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Thread: What Scouting/Planning Apps Are You Using in 2021?

  1. #1

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    What Scouting/Planning Apps Are You Using in 2021?

    I find these apps very helpful...

    Artist's Viewfinder, Mark II

    For iOS, US$30/€33

    As the first photo below shows, this is a digital Director's Viewfinder. Fairly new to the app, I have it on my iPhone and find it invaluable for scouting. If I like a particular view with a particular focal length, I can capture it from the app for later planning. It sure is a step up from a wire or cardboard frame and a piece of string. It looks like this app has been around for several years, and it's actively developed. No instructional videos on YouTube, but there's a thorough 75 page manual. For me, the performance easily justifies the price.

    Photo Pills and PlanIt!

    For iOS and Android, $10

    These are two of the leading apps for planning astronomy photographs. They're also brilliant for planning an outdoor shoot if you want to know the path of the sun or moon and where either will be, at a given time, in relation to your camera and subject. Photo Pills was used to plan the second photo below, telling the photographer in advance exactly where the moon would be in relation to his camera, and when. Want to know what days of the year a specific phase of the moon will be in the position in the photo? Or, when you can photograph Manhattanhenge over the next year, and what the view will be from a given position? These apps will tell you.

    The developers of these apps are in competition and they are both proactive on enhancements and new features. Each app has its adherents. There's a view, which I share, that Photo Pills is more intuitive; or, put another way, that PlanIt! has a longer learning curve. Both have YouTube channels with detailed instructional videos. I like the presentation style of the Photo Pills videos, but some may prefer the more businesslike PlanIt! videos. I have both apps, due to curiosity and because they're inexpensive, but you only need one of them. These apps offer a lot of information. They're OK on a phone screen, but I prefer to use them with the larger screen of an iPad.


    Artist's Viewfinder Screen with User Specified Frame Lines

    Click image for larger version.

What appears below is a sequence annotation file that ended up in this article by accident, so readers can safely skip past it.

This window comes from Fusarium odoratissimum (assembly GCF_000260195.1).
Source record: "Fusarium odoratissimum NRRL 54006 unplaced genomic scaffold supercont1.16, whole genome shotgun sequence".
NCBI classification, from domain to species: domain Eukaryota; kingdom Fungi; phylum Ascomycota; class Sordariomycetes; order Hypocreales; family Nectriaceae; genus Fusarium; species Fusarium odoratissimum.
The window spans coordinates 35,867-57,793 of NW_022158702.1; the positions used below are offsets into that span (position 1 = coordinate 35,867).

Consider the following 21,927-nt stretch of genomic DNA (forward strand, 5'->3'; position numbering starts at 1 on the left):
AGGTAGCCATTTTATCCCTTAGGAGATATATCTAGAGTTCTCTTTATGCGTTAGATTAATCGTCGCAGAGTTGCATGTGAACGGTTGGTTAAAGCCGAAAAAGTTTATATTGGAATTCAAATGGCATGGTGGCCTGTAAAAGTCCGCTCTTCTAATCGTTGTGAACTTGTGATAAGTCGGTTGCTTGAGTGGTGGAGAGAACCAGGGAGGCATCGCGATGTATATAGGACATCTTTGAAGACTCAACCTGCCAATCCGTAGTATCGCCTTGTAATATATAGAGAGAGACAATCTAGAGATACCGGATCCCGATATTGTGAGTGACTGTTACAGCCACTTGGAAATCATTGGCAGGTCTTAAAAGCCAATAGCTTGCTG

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    Photograph Planned with Photo Pills

    Click image for larger version. 

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    Last edited by r.e.; 6-Aug-2021 at 12:57.

  2. #2

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    Re: What Scouting/Planning Apps Are You Using in 2021?

    I use the The Photographer’s Ephemeris https://photoephemeris.com. Its a map-based Sun, Moon, and Milky Way calculator with some nifty augmented reality features.

    Comes for desktop and iPhone

  3. #3

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    Re: What Scouting/Planning Apps Are You Using in 2021?

    Quote Originally Posted by lassethomas View Post
    I use the The Photographer’s Ephemeris https://photoephemeris.com. Its a map-based Sun, Moon, and Milky Way calculator with some nifty augmented reality features.

    Comes for desktop and iPhone
    Right. Photographer's Ephemeris is the long-standing established player. Photo Pills and PlanIt! are the new kids on the block, trying to take over the sun, moon, stars market.

  4. #4
    Alan Klein's Avatar
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    Re: What Scouting/Planning Apps Are You Using in 2021?

    I've been using my Olympus E-PL1 micro 4/3 camera as a director's viewfinder for my 4x5 large format camera. I use its zoom lens to select which 4x5 lens. Plus I can switch to monochrome or color depending on which film I'm using. I also use it as a light meter checking the histogram and blinkies for clipping. I can shoot a picture of the subject for future reference. I also use the video mode to record the camera settings I use on the camera along with movements and other pertinent data I transcribe when I get home. I don't have to fiddle around writing things down.